Now, that was a Honda piston that I filed on, and I doubt that I filed more than .02 off of it. But I did it over the entire high point of the piston's crown, and a little of the "sloped portion" of the crown. I can say honestly that I never burned a hole in a poston, or had any type of failure due to lowering my compression ratio that way.

If anything, it made the bike more reliable..... I wasn't having to replace the kikstarter shaft all the time after that... :bonk:

If I couldn't afford to put in a piston with a lower dome, & if there was enough meat (that's a BIG prerequisite we're talkin' about here.... :cry: ) on the dome of a high compression piston, that's what I personally would do. Myself, I wouldn't stack gaskets.... But again, that's my own personal philosophy.... :applause:

Ive had to stack head gaskets in the past. Never had a problem. I was scrambling to get my CR500 together after they ported and milled the head. After I put it together and kicked it the first time, I thought something was wrong, way too hard to kick. So I pulled the plug and did a compression check and it hit 245 psi. Too damn much. I was trying to get it ready for 5 day trip in the dunes and was leaving the next day. I just popped a spare head gasket in and was able to drop the compression down to 195 psi which turned out to be perfect for the port job and pipe Im running. Its been together that way for years...literally.

Filing the piston off is an option I guess. Before I did that, I think Id make a clay mold and see what the piston dome volume is and figure out what your actual compression ratio is. Then figure out how much you'd need to remove (volume wise) to achieve your desired C/R. You may be surprised how little you need to remove.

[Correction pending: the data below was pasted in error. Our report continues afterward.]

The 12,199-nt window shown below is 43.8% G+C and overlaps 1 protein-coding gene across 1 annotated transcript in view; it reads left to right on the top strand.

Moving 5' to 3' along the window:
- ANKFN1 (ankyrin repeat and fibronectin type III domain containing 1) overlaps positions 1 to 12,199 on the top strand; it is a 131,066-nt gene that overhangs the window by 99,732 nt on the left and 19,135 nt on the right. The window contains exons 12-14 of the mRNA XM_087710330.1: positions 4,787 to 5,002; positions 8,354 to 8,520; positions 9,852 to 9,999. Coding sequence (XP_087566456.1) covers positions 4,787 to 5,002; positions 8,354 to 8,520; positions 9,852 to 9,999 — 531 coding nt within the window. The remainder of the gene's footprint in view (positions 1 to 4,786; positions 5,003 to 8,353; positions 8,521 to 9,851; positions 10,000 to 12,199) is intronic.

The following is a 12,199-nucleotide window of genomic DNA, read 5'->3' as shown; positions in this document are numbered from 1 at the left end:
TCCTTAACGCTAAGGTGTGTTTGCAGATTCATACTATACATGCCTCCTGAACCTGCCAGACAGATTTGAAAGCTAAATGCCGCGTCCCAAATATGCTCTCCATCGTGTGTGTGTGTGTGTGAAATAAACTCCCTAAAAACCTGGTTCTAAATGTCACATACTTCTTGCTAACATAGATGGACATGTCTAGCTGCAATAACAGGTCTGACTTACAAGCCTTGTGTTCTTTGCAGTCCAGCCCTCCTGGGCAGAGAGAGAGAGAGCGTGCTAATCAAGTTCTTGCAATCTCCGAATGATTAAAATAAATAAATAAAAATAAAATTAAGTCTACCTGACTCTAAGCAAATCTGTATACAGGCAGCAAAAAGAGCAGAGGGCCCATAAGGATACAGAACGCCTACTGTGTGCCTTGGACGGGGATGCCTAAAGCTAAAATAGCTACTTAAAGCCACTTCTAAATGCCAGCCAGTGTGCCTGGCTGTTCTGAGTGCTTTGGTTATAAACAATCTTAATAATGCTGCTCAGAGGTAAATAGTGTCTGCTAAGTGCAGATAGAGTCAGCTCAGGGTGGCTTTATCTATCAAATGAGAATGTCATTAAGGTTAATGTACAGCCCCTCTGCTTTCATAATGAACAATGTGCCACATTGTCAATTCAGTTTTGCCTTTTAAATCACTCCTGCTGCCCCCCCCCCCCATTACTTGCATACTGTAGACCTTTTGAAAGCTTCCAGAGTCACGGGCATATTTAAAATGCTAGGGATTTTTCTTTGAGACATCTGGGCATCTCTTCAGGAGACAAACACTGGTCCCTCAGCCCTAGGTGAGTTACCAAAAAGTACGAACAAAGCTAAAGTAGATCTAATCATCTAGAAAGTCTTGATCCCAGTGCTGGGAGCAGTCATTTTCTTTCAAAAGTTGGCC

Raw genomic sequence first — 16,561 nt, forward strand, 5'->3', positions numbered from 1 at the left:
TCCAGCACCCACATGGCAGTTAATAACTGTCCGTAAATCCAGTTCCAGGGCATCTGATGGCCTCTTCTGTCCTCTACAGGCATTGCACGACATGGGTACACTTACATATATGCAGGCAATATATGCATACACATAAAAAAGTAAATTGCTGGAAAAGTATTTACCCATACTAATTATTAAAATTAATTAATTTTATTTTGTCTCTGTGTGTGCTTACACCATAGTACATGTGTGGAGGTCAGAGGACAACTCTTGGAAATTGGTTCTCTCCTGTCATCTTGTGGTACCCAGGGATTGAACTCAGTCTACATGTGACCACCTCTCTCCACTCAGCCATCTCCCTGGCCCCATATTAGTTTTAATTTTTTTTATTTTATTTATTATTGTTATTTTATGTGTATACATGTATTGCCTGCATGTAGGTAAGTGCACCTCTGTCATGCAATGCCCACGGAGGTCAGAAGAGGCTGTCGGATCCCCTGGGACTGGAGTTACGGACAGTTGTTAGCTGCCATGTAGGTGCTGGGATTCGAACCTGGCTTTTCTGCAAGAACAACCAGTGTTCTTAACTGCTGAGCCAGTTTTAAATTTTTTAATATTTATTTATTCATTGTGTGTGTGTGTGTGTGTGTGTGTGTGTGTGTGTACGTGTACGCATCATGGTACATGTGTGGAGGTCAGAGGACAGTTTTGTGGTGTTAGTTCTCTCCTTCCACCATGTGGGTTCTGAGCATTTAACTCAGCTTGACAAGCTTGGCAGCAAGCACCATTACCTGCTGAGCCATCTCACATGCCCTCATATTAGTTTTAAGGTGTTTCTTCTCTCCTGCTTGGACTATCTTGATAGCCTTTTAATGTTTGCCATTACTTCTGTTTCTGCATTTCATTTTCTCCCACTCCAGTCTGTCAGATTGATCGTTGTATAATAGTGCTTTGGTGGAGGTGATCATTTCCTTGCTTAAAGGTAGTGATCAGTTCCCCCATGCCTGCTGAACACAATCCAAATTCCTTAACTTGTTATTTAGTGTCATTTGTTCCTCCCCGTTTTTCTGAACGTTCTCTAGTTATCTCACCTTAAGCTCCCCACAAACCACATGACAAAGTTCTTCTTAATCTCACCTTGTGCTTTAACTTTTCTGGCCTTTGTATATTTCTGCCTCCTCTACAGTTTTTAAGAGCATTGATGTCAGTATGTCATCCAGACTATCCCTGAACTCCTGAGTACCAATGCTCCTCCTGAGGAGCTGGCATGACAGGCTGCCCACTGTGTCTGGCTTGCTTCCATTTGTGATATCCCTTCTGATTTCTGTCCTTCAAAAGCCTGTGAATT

An extra head gasket is a hell of a lot easier. And you can measure the one you take off to find out how thick it is after its been squished to give you an idea of what you'll do to the final C/R.

If you do end up running two gaskets be sure to check your timing. raising and lower your head will change your timing

edit, i meant cam timing, sorry.

As far as I can tell there's no way i can adjust the ignition timing on my bike. The pickup is mounted in a fixed position, unless there's some other way to change it on a bike with no points.

You won't need to worry w/the static timing. I build a certain comp engine several times a year that uses a much taller head and a longer cam chain. It has no effect or change on the cam timing. The cam can be 3 feet above the crank and it won't change the cam timing. The crank sproket turns once and the cam turns the same with it regardless of how far apart they are. I have hashed this out before and like I said, I use the longer chains all the time. Clint

bianese. The distance apart isnt what i meant could cause a problem. The cam and the crank will still turn the same degree relative to eachother no matter the distance because they are both sprockets. The problem I meant lies when you raise or lower the head relative to the bottom end you will rotate the cam while the crank is still. If your cam sprocket is adjustable this isnt a problem but if its fixed then you could potentially see a problem. I doubt it would make enough of a difference but you never know.

My suggestion is to take your cylinder head to a local machinist and have the "squish band" clearance enlarged to about .100". That would be about .100" clearance between the cylinder head gasket area and the nearest part of the combustion chamber, and I think it'll have to be cut on a roughly 17 degree angle. Not much material is removed and it's a fairly simple job and then you'll easily be able to run pump gas without detonation and overheating.